Contextualized Learning in Hawkes’ Discovering Statistics and Data Corequisite Course

Students in your corequisite course have most likely seen these lessons before—some even two or three times. Yet, it’s just not sticking, and students are feeling frustrated.

What can you do?

Contextualize the prerequisite content for your corequisite students.

Updates to the Discovering Statistics and Data + Integrated Review courseware include new Making Connections and Looking Ahead sections in review lesson modules. These sections provide examples and videos connecting the foundational concepts to the credit-bearing material.

The Making Connections section informs students at the beginning of the lesson why they need to learn the upcoming review content.

Check out the example from the “Addition with Real Numbers” lesson:

dis3-4-r-1-intro

Students then walk through the instructional content of the lesson to get familiar with the concepts. At the end, they encounter the new Looking Ahead section, which shows students how to apply what they’ve learned and how it will help them understand the next lesson:

dis3-4-r-1-outro


 

Explore another example from our “Absolute Value Inequalities” lesson. Before students delve into the material, they get a brief introduction:

dis3-10-r-2-intro

Once students are acquainted with the lesson, they can look ahead to what’s next:

dis3-10-r-2-outro1dis3-10-r-2-outro2dis3-10-r-2-outro3

With this contextualized approach to learning, students will gain a greater sense of why they’re being taught this information, making it more important to them.


dis3ripad 3d

 

Interested in seeing more of this course? Contact us today at info@hawkeslearning.com or 1-800-426-9538 to get free access to the student courseware!

Contextualized Learning in Hawkes’ Precalculus Corequisite Course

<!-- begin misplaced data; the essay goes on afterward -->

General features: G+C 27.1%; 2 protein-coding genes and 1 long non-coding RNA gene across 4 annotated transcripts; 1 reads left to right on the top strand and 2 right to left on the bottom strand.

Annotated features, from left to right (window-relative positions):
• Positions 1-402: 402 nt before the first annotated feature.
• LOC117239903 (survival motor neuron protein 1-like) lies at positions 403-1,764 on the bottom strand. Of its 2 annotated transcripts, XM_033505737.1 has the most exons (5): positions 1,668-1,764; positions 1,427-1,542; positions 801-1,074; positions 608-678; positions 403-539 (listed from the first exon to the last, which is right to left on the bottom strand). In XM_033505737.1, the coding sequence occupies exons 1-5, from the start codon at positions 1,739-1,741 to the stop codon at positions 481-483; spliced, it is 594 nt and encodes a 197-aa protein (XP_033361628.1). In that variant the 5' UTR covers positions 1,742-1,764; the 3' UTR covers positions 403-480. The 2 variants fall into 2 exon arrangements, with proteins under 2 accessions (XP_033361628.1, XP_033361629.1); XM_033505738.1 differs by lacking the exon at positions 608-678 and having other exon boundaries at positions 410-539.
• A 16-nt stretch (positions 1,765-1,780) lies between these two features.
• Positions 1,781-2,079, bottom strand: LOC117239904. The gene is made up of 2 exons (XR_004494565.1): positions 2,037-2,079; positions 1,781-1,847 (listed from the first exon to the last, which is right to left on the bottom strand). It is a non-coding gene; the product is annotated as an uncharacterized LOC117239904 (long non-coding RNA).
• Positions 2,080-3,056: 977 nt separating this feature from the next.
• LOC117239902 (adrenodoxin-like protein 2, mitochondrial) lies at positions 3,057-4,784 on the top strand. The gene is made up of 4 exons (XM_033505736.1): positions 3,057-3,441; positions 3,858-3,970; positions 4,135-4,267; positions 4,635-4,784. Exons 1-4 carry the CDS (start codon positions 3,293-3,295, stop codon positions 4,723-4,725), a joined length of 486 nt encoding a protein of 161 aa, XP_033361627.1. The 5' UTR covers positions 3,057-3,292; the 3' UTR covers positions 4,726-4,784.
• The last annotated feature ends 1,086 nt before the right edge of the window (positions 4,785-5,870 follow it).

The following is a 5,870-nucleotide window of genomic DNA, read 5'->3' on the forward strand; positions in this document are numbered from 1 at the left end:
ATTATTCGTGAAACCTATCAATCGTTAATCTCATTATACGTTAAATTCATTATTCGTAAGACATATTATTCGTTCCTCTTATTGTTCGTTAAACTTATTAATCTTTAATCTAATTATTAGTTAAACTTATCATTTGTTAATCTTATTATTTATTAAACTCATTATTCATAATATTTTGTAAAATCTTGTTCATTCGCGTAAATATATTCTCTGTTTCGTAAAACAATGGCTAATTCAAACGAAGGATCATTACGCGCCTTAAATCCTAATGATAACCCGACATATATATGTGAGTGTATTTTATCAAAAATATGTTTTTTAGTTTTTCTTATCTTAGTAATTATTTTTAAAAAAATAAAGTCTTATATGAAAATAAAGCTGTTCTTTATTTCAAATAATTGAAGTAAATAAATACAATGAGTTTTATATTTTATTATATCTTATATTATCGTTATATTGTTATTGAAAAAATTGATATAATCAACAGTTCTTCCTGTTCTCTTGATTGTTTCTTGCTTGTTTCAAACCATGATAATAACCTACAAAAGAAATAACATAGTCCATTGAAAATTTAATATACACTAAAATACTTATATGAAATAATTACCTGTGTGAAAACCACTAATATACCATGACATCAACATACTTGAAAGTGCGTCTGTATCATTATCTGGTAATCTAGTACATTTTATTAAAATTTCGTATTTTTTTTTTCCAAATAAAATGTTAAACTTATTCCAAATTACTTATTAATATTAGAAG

Students in your corequisite course have most likely seen these lessons before—some even two or three times. Yet, it’s just not sticking, and students are feeling frustrated.

What can you do?

Contextualize the prerequisite content for your corequisite students.

Updates to the Precalculus + Integrated Review courseware include new Making Connections and Looking Ahead sections in review lesson modules. These sections provide examples and videos connecting the foundational concepts to the credit-bearing material.

The Making Connections section informs students at the beginning of the lesson why they need to learn the upcoming review content.

Check out the example from the “Addition and Subtraction with Fractions” lesson:

prcr-1-r-4-intro

Students then walk through the instructional content of the lesson to get familiar with the concepts. At the end, they encounter the new Looking Ahead section, which shows students how to apply what they’ve learned and how it will help them understand the next lesson:

prcr-1-r-4-outro


 

 

Explore another example from our “Greatest Common Factor or Two or More Terms” lesson. Before students delve into the material, they get a brief introduction:

prcr-4-r-1-intro

Once students are acquainted with the lesson, they can look ahead to what’s next:

prcr-4-r-1-outro

With this contextualized approach to learning, students will gain a greater sense of why they’re being taught this information, making it more important to them.


prcripad 3d

 

Interested in seeing more of this course? Contact us today at info@hawkeslearning.com or 1-800-426-9538 to get free access to the student courseware!

Contextualized Learning in Hawkes’ College Algebra Corequisite Course

Students in your corequisite course have most likely seen these lessons before—some even two or three times. Yet, it’s just not sticking, and students are feeling frustrated.